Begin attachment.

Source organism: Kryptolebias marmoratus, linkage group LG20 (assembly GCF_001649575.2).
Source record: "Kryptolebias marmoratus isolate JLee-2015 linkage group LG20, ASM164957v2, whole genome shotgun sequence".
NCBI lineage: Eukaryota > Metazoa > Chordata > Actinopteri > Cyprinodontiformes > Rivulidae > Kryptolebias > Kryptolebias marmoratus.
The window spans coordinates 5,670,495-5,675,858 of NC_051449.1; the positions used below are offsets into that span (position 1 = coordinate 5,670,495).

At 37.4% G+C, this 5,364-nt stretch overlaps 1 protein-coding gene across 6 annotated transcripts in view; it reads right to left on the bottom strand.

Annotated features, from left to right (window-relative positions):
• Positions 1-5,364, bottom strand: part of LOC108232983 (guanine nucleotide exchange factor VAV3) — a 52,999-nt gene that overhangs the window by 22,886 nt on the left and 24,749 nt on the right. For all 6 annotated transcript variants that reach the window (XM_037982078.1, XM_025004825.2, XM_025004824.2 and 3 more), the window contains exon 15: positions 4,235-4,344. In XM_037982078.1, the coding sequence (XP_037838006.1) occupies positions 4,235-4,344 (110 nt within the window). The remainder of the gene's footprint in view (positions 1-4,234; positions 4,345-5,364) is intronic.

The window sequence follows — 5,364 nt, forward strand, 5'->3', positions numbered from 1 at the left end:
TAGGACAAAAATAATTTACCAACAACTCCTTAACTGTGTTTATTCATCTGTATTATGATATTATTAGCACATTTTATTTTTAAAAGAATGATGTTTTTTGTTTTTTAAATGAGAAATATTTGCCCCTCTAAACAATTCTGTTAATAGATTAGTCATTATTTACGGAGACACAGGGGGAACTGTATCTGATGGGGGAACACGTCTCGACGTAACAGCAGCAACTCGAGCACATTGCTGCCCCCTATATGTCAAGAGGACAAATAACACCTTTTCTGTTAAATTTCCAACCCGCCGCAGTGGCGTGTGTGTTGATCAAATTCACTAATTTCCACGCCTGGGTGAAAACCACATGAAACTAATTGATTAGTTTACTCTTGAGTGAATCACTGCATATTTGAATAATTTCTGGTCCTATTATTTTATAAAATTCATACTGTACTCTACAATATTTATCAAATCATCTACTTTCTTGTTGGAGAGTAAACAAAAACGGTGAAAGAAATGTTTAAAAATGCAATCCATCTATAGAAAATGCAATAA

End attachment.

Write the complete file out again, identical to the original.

Source organism: Kryptolebias marmoratus, linkage group LG20 (assembly GCF_001649575.2).
Source record: "Kryptolebias marmoratus isolate JLee-2015 linkage group LG20, ASM164957v2, whole genome shotgun sequence".
NCBI lineage: Eukaryota > Metazoa > Chordata > Actinopteri > Cyprinodontiformes > Rivulidae > Kryptolebias > Kryptolebias marmoratus.
The window spans coordinates 5,670,495-5,675,858 of NC_051449.1; the positions used below are offsets into that span (position 1 = coordinate 5,670,495).

At 37.4% G+C, this 5,364-nt stretch overlaps 1 protein-coding gene across 6 annotated transcripts in view; it reads right to left on the bottom strand.

Annotated features, from left to right (window-relative positions):
• Positions 1-5,364, bottom strand: part of LOC108232983 (guanine nucleotide exchange factor VAV3) — a 52,999-nt gene that overhangs the window by 22,886 nt on the left and 24,749 nt on the right. For all 6 annotated transcript variants that reach the window (XM_037982078.1, XM_025004825.2, XM_025004824.2 and 3 more), the window contains exon 15: positions 4,235-4,344. In XM_037982078.1, the coding sequence (XP_037838006.1) occupies positions 4,235-4,344 (110 nt within the window). The remainder of the gene's footprint in view (positions 1-4,234; positions 4,345-5,364) is intronic.

The window sequence follows — 5,364 nt, forward strand, 5'->3', positions numbered from 1 at the left end:
TAGGACAAAAATAATTTACCAACAACTCCTTAACTGTGTTTATTCATCTGTATTATGATATTATTAGCACATTTTATTTTTAAAAGAATGATGTTTTTTGTTTTTTAAATGAGAAATATTTGCCCCTCTAAACAATTCTGTTAATAGATTAGTCATTATTTACGGAGACACAGGGGGAACTGTATCTGATGGGGGAACACGTCTCGACGTAACAGCAGCAACTCGAGCACATTGCTGCCCCCTATATGTCAAGAGGACAAATAACACCTTTTCTGTTAAATTTCCAACCCGCCGCAGTGGCGTGTGTGTTGATCAAATTCACTAATTTCCACGCCTGGGTGAAAACCACATGAAACTAATTGATTAGTTTACTCTTGAGTGAATCACTGCATATTTGAATAATTTCTGGTCCTATTATTTTATAAAATTCATACTGTACTCTACAATATTTATCAAATCATCTACTTTCTTGTTGGAGAGTAAACAAAAACGGTGAAAGAAATGTTTAAAAATGCAATCCATCTATAGAAAATGCAATAA